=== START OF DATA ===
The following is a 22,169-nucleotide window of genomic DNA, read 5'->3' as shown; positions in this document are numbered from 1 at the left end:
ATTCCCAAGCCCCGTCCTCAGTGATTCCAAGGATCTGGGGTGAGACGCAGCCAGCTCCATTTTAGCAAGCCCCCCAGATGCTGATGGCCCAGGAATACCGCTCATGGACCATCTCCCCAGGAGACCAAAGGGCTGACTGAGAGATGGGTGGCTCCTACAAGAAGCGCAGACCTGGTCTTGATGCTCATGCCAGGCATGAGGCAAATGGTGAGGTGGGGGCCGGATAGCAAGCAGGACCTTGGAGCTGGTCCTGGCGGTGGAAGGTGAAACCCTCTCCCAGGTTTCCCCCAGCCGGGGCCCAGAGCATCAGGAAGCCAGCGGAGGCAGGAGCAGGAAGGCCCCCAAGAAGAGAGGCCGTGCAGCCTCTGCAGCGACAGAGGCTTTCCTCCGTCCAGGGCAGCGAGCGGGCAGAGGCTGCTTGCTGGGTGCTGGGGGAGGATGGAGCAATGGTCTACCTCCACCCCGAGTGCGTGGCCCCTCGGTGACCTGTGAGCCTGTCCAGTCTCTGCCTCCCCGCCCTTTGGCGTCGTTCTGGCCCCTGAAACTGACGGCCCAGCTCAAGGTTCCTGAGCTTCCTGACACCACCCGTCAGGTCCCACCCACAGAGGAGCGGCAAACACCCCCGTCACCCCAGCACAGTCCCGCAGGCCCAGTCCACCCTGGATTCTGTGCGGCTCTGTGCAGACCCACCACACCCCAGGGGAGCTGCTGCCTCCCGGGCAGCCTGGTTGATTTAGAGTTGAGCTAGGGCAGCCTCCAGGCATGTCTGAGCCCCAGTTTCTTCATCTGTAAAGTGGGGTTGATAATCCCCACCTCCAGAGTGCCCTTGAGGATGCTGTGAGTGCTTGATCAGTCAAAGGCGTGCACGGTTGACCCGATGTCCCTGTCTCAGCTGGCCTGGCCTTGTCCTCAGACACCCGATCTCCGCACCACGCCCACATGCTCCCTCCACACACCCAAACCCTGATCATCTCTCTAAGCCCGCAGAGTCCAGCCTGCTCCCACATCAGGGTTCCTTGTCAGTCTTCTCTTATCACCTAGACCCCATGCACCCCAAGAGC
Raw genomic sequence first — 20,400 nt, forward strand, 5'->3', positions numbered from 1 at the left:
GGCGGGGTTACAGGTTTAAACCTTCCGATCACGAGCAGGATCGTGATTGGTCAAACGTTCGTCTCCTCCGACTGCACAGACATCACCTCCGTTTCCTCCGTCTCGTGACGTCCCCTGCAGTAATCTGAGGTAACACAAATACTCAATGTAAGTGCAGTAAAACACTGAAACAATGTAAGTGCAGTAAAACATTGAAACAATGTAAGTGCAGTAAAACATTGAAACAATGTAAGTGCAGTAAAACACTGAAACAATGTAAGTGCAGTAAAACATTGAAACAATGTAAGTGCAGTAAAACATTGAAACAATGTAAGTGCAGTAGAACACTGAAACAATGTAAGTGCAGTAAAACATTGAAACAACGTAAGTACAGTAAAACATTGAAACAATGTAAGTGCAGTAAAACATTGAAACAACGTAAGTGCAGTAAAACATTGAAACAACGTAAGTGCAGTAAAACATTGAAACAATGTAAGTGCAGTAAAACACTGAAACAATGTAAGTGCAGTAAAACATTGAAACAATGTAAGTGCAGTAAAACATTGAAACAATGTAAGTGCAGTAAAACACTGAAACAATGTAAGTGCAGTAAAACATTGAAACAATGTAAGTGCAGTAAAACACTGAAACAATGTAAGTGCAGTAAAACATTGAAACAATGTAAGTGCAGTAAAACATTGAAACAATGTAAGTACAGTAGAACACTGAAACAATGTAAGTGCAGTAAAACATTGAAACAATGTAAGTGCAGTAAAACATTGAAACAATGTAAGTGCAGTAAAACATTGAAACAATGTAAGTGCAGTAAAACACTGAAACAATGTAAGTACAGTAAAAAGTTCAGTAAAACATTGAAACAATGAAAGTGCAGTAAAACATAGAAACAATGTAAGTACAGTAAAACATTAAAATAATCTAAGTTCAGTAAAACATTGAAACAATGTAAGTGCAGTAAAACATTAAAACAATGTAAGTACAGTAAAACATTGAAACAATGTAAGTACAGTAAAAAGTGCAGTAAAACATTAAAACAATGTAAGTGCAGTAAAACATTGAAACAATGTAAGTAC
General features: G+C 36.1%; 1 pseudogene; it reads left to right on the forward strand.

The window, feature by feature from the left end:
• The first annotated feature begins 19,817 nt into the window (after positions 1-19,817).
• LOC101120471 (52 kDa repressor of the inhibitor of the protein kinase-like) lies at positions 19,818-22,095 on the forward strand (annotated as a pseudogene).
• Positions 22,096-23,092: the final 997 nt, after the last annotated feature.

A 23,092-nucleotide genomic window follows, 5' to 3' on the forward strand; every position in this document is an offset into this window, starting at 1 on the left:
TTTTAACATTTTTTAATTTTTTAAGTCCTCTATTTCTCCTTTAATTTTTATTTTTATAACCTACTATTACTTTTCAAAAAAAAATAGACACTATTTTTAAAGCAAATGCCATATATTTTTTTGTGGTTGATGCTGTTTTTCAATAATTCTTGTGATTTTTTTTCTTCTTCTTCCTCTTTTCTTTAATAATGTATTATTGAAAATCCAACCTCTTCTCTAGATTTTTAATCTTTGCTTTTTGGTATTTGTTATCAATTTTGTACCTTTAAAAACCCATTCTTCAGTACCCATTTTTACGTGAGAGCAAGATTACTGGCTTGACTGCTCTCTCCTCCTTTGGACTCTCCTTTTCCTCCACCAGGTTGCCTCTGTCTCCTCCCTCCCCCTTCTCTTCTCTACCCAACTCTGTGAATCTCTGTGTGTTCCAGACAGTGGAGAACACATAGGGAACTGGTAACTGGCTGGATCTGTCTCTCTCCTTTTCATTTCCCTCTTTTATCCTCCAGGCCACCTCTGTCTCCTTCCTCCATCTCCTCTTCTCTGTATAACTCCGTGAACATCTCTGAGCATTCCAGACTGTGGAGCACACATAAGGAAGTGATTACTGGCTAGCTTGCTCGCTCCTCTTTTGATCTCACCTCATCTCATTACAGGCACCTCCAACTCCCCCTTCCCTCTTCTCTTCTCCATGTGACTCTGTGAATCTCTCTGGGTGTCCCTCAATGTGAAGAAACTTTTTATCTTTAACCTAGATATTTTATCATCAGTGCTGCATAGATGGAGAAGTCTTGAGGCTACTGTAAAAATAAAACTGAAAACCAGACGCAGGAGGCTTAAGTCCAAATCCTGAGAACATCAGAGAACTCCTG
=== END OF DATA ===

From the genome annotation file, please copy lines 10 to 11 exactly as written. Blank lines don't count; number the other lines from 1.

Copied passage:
A 23,092-nucleotide genomic window follows, 5' to 3' on the forward strand; every position in this document is an offset into this window, starting at 1 on the left:
TTTTAACATTTTTTAATTTTTTAAGTCCTCTATTTCTCCTTTAATTTTTATTTTTATAACCTACTATTACTTTTCAAAAAAAAATAGACACTATTTTTAAAGCAAATGCCATATATTTTTTTGTGGTTGATGCTGTTTTTCAATAATTCTTGTGATTTTTTTTCTTCTTCTTCCTCTTTTCTTTAATAATGTATTATTGAAAATCCAACCTCTTCTCTAGATTTTTAATCTTTGCTTTTTGGTATTTGTTATCAATTTTGTACCTTTAAAAACCCATTCTTCAGTACCCATTTTTACGTGAGAGCAAGATTACTGGCTTGACTGCTCTCTCCTCCTTTGGACTCTCCTTTTCCTCCACCAGGTTGCCTCTGTCTCCTCCCTCCCCCTTCTCTTCTCTACCCAACTCTGTGAATCTCTGTGTGTTCCAGACAGTGGAGAACACATAGGGAACTGGTAACTGGCTGGATCTGTCTCTCTCCTTTTCATTTCCCTCTTTTATCCTCCAGGCCACCTCTGTCTCCTTCCTCCATCTCCTCTTCTCTGTATAACTCCGTGAACATCTCTGAGCATTCCAGACTGTGGAGCACACATAAGGAAGTGATTACTGGCTAGCTTGCTCGCTCCTCTTTTGATCTCACCTCATCTCATTACAGGCACCTCCAACTCCCCCTTCCCTCTTCTCTTCTCCATGTGACTCTGTGAATCTCTCTGGGTGTCCCTCAATGTGAAGAAACTTTTTATCTTTAACCTAGATATTTTATCATCAGTGCTGCATAGATGGAGAAGTCTTGAGGCTACTGTAAAAATAAAACTGAAAACCAGACGCAGGAGGCTTAAGTCCAAATCCTGAGAACATCAGAGAACTCCTG